The “Affordable Care Act” or ACA has cost $73 Billion so far.

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Bloomberg News (9/24, Wayne) reports on a Bloomberg Government analysis of contracts related to healthcare.gov finds the project “has cost about $2.1 billion so far.” According to the analysis, the spending exceeds the most recently-provided government estimate  of cost, which was $834 million. Bloomberg Government, which shares an owner with Bloomberg News but is editorially independent, included several factors that the government’s estimates of ACA costs have not included: “$387 million in spending for healthcare.gov by the IRS and other agencies outside the health department; a $300 million contract to process paper applications; and spending by CMS after Feb. 28.”

        The Hill (9/25, Viebeck) reports that, according the same analysis, the implementation of the Affordable Care Act has cost a total of more than $73 billion to date. One of the reports authors noted, “Whether policymakers and the public judge the $73-billion-plus tab for health reform reasonable or exorbitant may ultimately turn on what’s used as the measuring stick,” noting it exceeds the cost of the DOD’s F-35 program but pales in comparison to total healthcare spending. The Centers for Medicare and Medicaid Services (CMS), the Federal agency responsible for implementing much of the ACA, pushed back against the report, with spokesman Aaron Albright saying, “The GAO, HHS’s Inspector General and the Department all measured the cost of Marketplace-related IT contracts for Healthcare.gov. But this report measures different things, and not surprisingly, produces a different number.”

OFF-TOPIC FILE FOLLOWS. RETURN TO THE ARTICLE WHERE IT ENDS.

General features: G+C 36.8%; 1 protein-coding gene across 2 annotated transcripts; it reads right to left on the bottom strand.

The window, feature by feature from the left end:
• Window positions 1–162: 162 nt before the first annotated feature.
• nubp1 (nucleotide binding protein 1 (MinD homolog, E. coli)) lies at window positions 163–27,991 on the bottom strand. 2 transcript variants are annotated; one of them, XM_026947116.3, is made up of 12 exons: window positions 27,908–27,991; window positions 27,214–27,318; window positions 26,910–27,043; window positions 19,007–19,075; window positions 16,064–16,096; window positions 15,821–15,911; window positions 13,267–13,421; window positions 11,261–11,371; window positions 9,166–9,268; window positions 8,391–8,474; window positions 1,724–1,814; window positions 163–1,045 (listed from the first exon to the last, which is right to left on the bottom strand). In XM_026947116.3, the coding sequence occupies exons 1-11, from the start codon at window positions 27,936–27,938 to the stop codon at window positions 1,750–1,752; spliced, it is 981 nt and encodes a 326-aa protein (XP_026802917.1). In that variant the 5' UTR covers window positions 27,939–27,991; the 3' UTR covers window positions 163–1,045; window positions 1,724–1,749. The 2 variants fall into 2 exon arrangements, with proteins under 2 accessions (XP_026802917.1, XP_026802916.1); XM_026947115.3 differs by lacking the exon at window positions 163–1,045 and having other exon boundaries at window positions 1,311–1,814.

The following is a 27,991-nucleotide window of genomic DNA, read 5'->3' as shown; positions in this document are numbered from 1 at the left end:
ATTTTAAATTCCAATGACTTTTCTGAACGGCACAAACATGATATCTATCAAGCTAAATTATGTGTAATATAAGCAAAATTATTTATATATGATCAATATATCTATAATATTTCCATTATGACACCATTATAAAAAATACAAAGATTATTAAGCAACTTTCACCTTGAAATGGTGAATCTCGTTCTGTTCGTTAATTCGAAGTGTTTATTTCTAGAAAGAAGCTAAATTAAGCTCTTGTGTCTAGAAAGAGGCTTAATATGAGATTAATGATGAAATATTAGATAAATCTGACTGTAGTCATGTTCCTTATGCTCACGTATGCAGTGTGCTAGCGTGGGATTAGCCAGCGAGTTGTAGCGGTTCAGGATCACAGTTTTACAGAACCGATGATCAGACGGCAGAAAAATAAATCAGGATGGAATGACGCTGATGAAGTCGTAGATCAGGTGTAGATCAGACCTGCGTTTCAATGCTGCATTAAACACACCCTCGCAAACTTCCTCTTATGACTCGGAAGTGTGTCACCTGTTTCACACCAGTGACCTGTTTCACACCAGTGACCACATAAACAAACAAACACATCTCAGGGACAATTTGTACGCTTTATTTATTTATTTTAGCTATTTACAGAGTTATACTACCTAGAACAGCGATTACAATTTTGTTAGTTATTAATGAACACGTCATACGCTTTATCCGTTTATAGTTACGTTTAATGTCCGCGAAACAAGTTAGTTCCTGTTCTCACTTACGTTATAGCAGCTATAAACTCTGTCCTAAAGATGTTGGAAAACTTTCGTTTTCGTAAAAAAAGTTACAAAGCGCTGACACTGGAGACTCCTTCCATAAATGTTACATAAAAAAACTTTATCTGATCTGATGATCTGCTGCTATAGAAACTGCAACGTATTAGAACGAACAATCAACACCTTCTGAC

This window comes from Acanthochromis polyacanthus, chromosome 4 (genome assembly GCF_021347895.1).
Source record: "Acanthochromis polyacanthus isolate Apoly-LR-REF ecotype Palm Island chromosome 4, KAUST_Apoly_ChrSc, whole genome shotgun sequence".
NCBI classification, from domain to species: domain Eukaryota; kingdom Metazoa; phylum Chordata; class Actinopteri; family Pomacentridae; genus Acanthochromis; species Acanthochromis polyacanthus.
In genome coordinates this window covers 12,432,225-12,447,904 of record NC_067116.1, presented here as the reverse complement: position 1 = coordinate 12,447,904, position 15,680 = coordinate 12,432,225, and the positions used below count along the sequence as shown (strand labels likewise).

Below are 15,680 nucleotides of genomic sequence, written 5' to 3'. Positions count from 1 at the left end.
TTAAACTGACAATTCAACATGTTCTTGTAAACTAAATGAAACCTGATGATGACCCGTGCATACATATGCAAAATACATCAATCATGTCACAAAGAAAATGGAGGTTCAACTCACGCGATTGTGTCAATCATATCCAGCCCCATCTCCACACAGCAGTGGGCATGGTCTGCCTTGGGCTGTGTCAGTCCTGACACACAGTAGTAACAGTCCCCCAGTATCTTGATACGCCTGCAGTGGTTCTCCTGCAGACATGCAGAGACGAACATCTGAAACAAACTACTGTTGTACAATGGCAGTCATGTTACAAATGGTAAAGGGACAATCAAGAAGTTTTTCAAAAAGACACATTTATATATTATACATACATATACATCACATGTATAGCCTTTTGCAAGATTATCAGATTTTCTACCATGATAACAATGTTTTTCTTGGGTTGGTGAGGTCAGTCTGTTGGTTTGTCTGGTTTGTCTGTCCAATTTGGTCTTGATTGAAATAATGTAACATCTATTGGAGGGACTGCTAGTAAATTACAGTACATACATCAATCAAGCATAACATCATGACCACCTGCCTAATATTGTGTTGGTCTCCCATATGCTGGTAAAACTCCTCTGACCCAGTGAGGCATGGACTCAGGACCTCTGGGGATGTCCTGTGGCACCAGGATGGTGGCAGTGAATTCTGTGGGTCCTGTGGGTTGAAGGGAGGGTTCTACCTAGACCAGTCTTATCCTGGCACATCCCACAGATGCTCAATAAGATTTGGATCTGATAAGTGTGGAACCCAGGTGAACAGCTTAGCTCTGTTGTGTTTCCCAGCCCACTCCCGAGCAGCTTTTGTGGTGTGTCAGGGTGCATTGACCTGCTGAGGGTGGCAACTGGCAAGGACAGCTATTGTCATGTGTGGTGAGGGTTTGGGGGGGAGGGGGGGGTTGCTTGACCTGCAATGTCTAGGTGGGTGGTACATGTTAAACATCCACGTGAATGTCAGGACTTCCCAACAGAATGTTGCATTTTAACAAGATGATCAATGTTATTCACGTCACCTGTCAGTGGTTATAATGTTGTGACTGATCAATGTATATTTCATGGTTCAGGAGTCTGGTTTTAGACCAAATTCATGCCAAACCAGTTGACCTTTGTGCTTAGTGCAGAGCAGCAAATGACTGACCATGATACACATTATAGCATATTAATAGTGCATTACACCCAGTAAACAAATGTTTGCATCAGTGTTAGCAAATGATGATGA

The Daily Caller  (9/25, Hurtubise) notes that the report follows a GAO report released earlier this week that chided CMS “for failing to keep track of $3.7 billion so far this year.”

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